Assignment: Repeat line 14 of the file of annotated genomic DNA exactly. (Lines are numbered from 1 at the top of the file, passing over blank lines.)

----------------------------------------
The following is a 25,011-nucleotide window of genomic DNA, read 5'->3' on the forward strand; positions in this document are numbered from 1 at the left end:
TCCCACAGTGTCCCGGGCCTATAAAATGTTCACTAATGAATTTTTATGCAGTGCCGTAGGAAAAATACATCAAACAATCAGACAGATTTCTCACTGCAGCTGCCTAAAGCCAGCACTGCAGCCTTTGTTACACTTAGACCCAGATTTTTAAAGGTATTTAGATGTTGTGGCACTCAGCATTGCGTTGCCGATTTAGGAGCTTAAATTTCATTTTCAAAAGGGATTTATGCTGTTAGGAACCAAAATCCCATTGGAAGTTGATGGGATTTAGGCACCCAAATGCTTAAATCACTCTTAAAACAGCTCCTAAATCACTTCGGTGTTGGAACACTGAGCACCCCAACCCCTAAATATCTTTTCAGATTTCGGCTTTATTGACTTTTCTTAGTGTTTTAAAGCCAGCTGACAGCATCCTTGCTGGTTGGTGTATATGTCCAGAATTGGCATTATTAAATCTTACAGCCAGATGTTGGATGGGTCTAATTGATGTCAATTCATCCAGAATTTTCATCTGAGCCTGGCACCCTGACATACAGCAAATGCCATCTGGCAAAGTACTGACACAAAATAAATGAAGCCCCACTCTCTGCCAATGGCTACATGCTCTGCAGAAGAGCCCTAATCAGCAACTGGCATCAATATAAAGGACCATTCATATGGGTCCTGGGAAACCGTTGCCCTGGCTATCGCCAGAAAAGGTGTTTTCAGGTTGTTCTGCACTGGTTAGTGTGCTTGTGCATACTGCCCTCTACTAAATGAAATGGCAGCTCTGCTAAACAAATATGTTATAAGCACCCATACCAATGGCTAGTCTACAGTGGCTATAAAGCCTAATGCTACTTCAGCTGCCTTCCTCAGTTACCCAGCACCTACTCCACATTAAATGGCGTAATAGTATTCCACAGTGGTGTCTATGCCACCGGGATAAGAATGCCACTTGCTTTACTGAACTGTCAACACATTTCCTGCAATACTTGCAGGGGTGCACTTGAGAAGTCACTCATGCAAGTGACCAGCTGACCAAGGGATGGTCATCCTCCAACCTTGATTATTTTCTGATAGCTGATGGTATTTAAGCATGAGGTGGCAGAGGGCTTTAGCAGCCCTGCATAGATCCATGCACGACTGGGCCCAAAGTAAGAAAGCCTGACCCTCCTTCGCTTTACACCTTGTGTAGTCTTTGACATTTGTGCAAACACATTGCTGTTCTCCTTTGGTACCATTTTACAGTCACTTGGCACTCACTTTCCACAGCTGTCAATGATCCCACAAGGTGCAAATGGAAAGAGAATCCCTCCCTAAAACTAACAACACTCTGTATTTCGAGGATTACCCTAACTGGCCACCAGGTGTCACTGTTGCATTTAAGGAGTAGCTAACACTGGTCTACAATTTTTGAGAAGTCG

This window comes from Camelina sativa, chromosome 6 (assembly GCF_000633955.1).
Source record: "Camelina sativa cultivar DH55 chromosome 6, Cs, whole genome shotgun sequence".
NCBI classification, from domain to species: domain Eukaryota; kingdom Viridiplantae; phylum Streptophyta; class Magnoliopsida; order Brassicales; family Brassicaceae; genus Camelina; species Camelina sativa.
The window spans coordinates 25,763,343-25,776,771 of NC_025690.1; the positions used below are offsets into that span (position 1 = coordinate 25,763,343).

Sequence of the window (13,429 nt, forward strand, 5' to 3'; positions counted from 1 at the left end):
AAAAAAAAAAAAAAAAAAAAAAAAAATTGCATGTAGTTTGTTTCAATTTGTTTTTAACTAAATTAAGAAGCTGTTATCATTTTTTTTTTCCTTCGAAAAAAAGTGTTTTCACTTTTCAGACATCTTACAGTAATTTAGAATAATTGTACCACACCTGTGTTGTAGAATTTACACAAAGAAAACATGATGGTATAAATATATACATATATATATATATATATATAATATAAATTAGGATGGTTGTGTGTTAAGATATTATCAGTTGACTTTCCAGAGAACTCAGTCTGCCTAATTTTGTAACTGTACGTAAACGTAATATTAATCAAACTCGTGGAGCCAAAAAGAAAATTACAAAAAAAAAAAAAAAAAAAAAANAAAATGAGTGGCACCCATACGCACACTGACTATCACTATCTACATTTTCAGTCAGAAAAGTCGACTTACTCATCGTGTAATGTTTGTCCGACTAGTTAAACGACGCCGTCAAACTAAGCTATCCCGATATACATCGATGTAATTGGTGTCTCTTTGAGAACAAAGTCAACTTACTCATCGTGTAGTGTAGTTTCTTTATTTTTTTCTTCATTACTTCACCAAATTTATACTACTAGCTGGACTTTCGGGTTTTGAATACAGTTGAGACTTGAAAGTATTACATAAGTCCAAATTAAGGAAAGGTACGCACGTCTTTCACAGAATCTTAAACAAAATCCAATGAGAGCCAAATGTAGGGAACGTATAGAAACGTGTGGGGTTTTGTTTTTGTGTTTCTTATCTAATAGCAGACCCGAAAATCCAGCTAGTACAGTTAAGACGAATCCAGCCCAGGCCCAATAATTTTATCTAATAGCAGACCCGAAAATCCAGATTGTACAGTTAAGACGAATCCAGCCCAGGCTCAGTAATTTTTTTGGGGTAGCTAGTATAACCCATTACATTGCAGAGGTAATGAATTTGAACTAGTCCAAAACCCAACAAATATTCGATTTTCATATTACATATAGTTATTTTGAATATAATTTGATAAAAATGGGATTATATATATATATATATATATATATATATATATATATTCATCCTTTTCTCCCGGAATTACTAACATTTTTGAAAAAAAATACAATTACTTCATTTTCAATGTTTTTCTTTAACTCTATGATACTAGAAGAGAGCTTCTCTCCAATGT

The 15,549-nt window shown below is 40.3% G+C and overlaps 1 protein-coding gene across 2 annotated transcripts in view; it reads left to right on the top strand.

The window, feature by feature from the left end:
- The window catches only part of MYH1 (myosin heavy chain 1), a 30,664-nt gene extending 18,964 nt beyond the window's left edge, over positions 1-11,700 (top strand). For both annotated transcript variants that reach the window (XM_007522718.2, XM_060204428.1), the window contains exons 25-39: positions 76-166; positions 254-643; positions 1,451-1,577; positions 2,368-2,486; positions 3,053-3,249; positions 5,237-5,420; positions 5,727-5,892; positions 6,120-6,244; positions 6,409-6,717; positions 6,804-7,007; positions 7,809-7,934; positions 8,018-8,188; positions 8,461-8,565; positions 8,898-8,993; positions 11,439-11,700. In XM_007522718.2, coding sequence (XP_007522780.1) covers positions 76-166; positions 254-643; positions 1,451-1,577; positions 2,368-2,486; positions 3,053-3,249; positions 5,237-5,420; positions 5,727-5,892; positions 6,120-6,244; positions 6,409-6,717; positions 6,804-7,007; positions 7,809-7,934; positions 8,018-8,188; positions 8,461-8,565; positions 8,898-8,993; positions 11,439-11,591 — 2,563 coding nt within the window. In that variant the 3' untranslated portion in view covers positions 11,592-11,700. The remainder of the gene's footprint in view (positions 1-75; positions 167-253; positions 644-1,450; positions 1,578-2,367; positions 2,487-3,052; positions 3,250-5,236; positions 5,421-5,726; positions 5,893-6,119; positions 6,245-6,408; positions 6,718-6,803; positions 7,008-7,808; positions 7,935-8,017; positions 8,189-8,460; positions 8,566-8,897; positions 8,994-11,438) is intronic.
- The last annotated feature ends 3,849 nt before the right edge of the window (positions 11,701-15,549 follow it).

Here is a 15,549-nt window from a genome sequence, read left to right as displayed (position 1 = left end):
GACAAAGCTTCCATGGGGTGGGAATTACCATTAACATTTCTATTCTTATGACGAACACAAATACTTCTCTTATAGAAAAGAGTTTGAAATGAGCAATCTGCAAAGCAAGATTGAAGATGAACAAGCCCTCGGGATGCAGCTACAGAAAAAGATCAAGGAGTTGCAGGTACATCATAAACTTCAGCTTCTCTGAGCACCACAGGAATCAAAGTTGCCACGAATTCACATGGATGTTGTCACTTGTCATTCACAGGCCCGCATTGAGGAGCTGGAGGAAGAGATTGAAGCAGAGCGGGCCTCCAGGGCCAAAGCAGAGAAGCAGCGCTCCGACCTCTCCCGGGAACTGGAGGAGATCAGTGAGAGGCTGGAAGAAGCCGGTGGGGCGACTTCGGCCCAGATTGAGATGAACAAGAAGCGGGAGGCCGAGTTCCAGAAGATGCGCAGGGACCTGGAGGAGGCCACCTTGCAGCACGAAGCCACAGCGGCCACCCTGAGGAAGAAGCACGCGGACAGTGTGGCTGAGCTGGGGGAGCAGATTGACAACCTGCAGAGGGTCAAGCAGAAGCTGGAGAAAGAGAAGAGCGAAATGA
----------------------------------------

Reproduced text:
GACAAAGCTTCCATGGGGTGGGAATTACCATTAACATTTCTATTCTTATGACGAACACAAATACTTCTCTTATAGAAAAGAGTTTGAAATGAGCAATCTGCAAAGCAAGATTGAAGATGAACAAGCCCTCGGGATGCAGCTACAGAAAAAGATCAAGGAGTTGCAGGTACATCATAAACTTCAGCTTCTCTGAGCACCACAGGAATCAAAGTTGCCACGAATTCACATGGATGTTGTCACTTGTCATTCACAGGCCCGCATTGAGGAGCTGGAGGAAGAGATTGAAGCAGAGCGGGCCTCCAGGGCCAAAGCAGAGAAGCAGCGCTCCGACCTCTCCCGGGAACTGGAGGAGATCAGTGAGAGGCTGGAAGAAGCCGGTGGGGCGACTTCGGCCCAGATTGAGATGAACAAGAAGCGGGAGGCCGAGTTCCAGAAGATGCGCAGGGACCTGGAGGAGGCCACCTTGCAGCACGAAGCCACAGCGGCCACCCTGAGGAAGAAGCACGCGGACAGTGTGGCTGAGCTGGGGGAGCAGATTGACAACCTGCAGAGGGTCAAGCAGAAGCTGGAGAAAGAGAAGAGCGAAATGA